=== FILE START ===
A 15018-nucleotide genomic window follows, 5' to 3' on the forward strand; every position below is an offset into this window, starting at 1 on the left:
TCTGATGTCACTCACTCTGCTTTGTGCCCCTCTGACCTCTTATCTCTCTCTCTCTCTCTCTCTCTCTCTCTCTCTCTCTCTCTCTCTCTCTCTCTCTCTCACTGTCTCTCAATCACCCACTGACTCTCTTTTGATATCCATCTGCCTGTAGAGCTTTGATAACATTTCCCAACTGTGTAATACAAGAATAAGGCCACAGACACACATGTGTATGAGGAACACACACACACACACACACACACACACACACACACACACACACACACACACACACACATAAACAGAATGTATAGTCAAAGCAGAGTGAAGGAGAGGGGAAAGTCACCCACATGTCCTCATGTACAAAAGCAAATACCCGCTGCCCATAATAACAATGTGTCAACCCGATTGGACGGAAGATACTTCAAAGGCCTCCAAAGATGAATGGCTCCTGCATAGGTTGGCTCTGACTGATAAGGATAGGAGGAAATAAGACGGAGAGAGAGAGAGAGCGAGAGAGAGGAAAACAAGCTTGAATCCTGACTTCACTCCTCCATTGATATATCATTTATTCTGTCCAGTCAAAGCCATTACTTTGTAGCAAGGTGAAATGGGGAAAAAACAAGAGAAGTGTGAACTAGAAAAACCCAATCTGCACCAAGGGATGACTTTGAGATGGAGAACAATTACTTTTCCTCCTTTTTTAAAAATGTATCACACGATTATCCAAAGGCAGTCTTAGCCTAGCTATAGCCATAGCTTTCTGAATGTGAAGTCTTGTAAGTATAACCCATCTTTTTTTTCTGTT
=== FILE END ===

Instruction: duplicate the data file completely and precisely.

A 15018-nucleotide genomic window follows, 5' to 3' on the forward strand; every position below is an offset into this window, starting at 1 on the left:
TCTGATGTCACTCACTCTGCTTTGTGCCCCTCTGACCTCTTATCTCTCTCTCTCTCTCTCTCTCTCTCTCTCTCTCTCTCTCTCTCTCTCTCTCTCTCTCACTGTCTCTCAATCACCCACTGACTCTCTTTTGATATCCATCTGCCTGTAGAGCTTTGATAACATTTCCCAACTGTGTAATACAAGAATAAGGCCACAGACACACATGTGTATGAGGAACACACACACACACACACACACACACACACACACACACACACACACACACACACACACATAAACAGAATGTATAGTCAAAGCAGAGTGAAGGAGAGGGGAAAGTCACCCACATGTCCTCATGTACAAAAGCAAATACCCGCTGCCCATAATAACAATGTGTCAACCCGATTGGACGGAAGATACTTCAAAGGCCTCCAAAGATGAATGGCTCCTGCATAGGTTGGCTCTGACTGATAAGGATAGGAGGAAATAAGACGGAGAGAGAGAGAGAGCGAGAGAGAGGAAAACAAGCTTGAATCCTGACTTCACTCCTCCATTGATATATCATTTATTCTGTCCAGTCAAAGCCATTACTTTGTAGCAAGGTGAAATGGGGAAAAAACAAGAGAAGTGTGAACTAGAAAAACCCAATCTGCACCAAGGGATGACTTTGAGATGGAGAACAATTACTTTTCCTCCTTTTTTAAAAATGTATCACACGATTATCCAAAGGCAGTCTTAGCCTAGCTATAGCCATAGCTTTCTGAATGTGAAGTCTTGTAAGTATAACCCATCTTTTTTTTCTGTT